5. Hello, I recently installed OEM Chevrolet black bowties on my 2016 Silverado. Though I was unable to make a video recording the process, I did find a lot of shortcuts along the way that may be helpful to others. Below is a guide of how to do the swap yourself. -------------------------------------------------- ***Front Bowtie Removal/Install (30 min or less, 10 if you know what to look for):*** - To remove the front bowtie, Chevrolet recommends that you remove the entire front grille assembly. however, I found this is not necessary. If you lay underneath the front of the truck, you will see a plastic cover that fills the gap between the front bumper and the frame to cover the bottom side of the radiator from debris. - There are three (3) plastic body molding/trim molding connectors that will need to be removed (one in the center and one to either side about 18 inches out). I found the best way to do this was with a short bladed flat head screw driver and both hands. Simply put, force will coerce the pins out of their plug holders. - Once those are removed you will be able to stick your arm through the underside of the radiator protector and feel the four (4) tabs and two (2) pins that hold the front emblem to the grille. - To remove the emblem, I used a key (spare, cheap one) to push the tabs outward from the center while pushing away from the front with my hand to pop the tab out of the clip area. I suggest starting from one side and making your way to the other. This did take slightly more force than I expected, so do not be afraid to push outward and away from the grille. - Once all 4 tabs are free, you should be able to get out from under the front and remove the emblem completely from the front of the grille. - The new, black bowtie, should snap right in!!! No glue or tape needed! **The 2016 Silverado 1500 uses a different front emblem than the 14 or 15 models, make sure you purchase the proper emblems for your truck!!! ---------------------------------------- ***Rear Bowtie Removal/Install (1 hour or so, if done right):*** - First, gather the necessary tools to complete the job: Hair dryer or Heat gun, 2 microfiber towels, WD40, Goo B Gone, Fishing line (I used 50LB line, right size and strength, but you can used the guts of parachute cord and i have heard of dental floss, but that seemed silly), isopropyl alcohol, water, painters tape, plastic scraping blade/tool, small amount of gasoline (explained later) - Using the painters tape, outline the emblem on all 4 sides, careful to follow all the edges as close as possible. This will stay there until the new emblem is placed, serving as your guide lines. - Disclosure: I removed the back emblem on a 93 degree day, my truck is dark colored, and I used a hair dryer. Other conditions may require longer heating time. Heat the emblem to soften the adhesive backing on the emblem making it easier to remove (yes this actually makes it easier). Use your own judgment, heat until you think it is ready, just don't overheat. - Using the fishing line (or whatever you have), begin at one corner and slice through the backing. I would do an inch or so at a time and then reheat the nest area I was removing. This process took about 7-10 minutes to get off completely. - If you are lucky (like hit the lottery lucky), the adhesive backing will come off with the emblem, and there will not be much left on the tailgate. But, if yours is anything like mine, the adhesive will be stuck on the tailgate. spray this with WD40 and/or Goo B Gone, allow to soak momentarily, and use the scraping tool to remove the thickest parts of the adhesive back. There will be leftover glue on the tailgate. - You can play around with WD40/Goo B Gone to get the rest off, or you can be like me and take it off in seconds. This is where that gasoline comes into play. Using one of your microfiber towels, apply a liberal amount of gas and the glue should come right off. This should not harm the paint at all, as long as you clean it off within a day. - Now that you have the glue and adhesive backing removed, you need to sterilize the area to put the new emblem on. Mix a one to one mixture of the rubbing alcohol and water. Using the other microfiber towel, wipe the area clean. The alcohol will dissolve the WD40 and Goo B Gone and anything else that would prevent good adhesion. Clean until you are satisfied. - The area should be ready to be fitted with the new emblem now. I would perform some dryfits, with the adhesive backing cover still on so that you get a feel for where it should go. Then, remove the film, and slowly and carefully place the new emblem. Make sure and press firmly once positioned to ensure good adhesion. - Step back and admire your work. ------------------------------------------------------------------ Here are some pictures of my success! (I also added the OEM GM backup camera that my truck did not come with. If you need one like I did, I can tell you about that process too! I have a big hitch on, and backing into every spot, since I hate backing out, was getting risky.)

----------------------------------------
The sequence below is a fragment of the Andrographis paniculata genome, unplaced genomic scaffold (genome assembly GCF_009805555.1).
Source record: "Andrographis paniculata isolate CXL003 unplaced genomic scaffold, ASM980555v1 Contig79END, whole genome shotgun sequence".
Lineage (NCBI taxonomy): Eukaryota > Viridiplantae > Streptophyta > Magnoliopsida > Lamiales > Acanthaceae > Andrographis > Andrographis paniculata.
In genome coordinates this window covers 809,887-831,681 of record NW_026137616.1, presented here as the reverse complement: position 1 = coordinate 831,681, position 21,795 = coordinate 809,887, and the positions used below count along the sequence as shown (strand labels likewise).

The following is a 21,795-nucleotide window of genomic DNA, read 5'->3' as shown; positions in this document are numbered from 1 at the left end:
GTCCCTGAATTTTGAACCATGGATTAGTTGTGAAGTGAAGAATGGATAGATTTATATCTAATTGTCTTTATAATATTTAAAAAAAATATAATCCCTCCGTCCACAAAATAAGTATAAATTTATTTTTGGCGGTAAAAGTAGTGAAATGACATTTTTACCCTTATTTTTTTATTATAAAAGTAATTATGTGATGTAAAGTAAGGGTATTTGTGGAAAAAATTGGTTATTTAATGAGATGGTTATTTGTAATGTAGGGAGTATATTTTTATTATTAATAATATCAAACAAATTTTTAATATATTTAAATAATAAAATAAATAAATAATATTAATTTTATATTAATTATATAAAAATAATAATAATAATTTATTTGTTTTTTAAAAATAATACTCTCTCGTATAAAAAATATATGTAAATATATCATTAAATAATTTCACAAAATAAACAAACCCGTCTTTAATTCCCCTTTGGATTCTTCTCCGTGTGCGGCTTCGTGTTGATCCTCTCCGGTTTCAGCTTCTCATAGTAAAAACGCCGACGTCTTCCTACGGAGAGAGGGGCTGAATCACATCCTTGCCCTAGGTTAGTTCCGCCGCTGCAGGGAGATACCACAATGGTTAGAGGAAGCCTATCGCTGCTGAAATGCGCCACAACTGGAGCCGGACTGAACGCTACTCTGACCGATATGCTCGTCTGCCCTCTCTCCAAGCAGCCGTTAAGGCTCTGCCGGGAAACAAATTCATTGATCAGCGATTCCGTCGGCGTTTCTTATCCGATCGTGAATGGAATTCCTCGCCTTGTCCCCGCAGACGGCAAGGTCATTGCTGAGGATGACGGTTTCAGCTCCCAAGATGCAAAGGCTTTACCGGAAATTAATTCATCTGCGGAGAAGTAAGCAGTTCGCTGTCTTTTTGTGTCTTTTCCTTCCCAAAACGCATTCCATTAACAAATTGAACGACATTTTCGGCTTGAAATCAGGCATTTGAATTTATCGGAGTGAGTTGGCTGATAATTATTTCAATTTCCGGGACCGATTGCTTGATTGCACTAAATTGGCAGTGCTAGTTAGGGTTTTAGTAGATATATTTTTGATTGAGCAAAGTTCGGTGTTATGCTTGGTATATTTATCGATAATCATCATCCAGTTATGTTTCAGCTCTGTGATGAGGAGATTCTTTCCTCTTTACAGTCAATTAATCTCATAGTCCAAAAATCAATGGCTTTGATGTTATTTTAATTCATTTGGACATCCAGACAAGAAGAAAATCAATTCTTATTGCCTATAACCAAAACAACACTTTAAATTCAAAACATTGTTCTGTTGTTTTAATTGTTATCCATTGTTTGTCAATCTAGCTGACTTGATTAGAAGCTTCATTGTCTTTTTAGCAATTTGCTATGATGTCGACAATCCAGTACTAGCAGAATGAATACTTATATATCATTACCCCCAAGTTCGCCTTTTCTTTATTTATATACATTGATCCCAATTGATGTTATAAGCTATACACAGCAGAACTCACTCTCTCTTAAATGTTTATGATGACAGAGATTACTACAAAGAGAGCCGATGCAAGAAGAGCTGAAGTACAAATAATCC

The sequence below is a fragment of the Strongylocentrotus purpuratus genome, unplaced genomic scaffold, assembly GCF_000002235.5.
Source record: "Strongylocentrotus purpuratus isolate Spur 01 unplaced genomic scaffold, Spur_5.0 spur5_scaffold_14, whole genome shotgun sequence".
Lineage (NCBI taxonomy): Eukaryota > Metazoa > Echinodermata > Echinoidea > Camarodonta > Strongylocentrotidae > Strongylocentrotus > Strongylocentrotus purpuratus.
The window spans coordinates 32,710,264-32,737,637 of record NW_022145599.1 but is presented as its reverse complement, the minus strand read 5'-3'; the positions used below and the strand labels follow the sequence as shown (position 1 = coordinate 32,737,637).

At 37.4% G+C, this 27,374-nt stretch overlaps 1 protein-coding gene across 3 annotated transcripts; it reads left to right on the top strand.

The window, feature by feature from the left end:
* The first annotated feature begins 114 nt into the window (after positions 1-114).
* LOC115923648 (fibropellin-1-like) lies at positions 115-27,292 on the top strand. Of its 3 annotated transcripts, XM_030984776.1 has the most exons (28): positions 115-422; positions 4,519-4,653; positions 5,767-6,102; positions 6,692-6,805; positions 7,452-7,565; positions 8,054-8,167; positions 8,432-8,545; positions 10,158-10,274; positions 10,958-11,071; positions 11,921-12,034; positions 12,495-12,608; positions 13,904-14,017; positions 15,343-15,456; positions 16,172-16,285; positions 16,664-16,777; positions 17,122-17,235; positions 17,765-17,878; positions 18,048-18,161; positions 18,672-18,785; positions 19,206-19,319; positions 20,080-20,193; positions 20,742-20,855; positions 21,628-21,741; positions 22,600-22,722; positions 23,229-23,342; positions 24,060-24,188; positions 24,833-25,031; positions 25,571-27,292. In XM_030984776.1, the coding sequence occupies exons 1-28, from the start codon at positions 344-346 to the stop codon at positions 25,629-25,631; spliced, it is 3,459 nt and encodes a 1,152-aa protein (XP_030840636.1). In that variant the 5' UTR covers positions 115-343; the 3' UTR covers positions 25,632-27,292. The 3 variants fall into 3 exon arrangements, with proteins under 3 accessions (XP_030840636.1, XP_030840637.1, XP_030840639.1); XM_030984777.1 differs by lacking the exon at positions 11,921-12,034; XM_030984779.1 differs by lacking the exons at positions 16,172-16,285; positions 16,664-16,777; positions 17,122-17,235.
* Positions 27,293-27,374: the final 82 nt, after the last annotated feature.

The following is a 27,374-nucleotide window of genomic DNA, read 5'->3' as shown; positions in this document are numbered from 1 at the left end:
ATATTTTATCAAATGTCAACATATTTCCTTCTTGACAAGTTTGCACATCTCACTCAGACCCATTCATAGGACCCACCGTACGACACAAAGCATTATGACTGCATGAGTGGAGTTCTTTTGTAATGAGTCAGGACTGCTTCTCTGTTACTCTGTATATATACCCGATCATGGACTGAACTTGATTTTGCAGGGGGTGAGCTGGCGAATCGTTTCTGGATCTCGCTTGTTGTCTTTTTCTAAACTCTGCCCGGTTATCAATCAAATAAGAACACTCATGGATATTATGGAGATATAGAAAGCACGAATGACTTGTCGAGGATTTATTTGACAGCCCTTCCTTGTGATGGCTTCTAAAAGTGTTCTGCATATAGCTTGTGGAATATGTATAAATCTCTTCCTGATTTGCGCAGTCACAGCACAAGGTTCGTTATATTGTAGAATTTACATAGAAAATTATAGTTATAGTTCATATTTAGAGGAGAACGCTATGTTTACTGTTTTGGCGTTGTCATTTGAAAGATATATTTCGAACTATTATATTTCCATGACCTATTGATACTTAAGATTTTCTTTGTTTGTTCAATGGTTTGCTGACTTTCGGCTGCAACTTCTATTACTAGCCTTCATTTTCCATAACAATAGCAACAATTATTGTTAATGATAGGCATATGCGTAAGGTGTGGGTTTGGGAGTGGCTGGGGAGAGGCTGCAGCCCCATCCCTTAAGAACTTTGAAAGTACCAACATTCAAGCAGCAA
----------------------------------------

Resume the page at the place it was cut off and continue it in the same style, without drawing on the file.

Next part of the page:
6. the middle got pulled out and the clips on the side are down an inch i need to remove the chrome part and bend the tabs back 22757264 and 3 and install new bumber 22902307 is there a guide for uninsalling this part? I work for a GM dealer so do they have like a guide?